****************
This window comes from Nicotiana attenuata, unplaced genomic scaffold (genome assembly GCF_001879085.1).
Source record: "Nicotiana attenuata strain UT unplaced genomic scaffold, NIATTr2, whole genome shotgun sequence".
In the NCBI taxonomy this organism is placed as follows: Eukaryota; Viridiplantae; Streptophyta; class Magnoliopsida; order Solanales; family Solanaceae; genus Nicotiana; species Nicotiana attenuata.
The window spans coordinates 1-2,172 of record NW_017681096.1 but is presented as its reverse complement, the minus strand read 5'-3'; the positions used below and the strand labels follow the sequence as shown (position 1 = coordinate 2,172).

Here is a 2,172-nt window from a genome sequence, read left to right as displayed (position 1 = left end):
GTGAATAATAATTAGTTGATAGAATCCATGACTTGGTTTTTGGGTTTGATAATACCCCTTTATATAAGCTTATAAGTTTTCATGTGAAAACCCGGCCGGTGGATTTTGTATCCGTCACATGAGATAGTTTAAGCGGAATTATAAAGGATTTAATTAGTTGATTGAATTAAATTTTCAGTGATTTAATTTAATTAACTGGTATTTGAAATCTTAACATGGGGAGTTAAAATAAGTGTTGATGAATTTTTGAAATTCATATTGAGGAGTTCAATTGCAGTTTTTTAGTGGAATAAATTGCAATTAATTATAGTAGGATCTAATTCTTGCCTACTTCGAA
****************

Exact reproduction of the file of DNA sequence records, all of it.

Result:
This window comes from Nicotiana attenuata, unplaced genomic scaffold (genome assembly GCF_001879085.1).
Source record: "Nicotiana attenuata strain UT unplaced genomic scaffold, NIATTr2, whole genome shotgun sequence".
In the NCBI taxonomy this organism is placed as follows: Eukaryota; Viridiplantae; Streptophyta; class Magnoliopsida; order Solanales; family Solanaceae; genus Nicotiana; species Nicotiana attenuata.
The window spans coordinates 1-2,172 of record NW_017681096.1 but is presented as its reverse complement, the minus strand read 5'-3'; the positions used below and the strand labels follow the sequence as shown (position 1 = coordinate 2,172).

Here is a 2,172-nt window from a genome sequence, read left to right as displayed (position 1 = left end):
GTGAATAATAATTAGTTGATAGAATCCATGACTTGGTTTTTGGGTTTGATAATACCCCTTTATATAAGCTTATAAGTTTTCATGTGAAAACCCGGCCGGTGGATTTTGTATCCGTCACATGAGATAGTTTAAGCGGAATTATAAAGGATTTAATTAGTTGATTGAATTAAATTTTCAGTGATTTAATTTAATTAACTGGTATTTGAAATCTTAACATGGGGAGTTAAAATAAGTGTTGATGAATTTTTGAAATTCATATTGAGGAGTTCAATTGCAGTTTTTTAGTGGAATAAATTGCAATTAATTATAGTAGGATCTAATTCTTGCCTACTTCGAA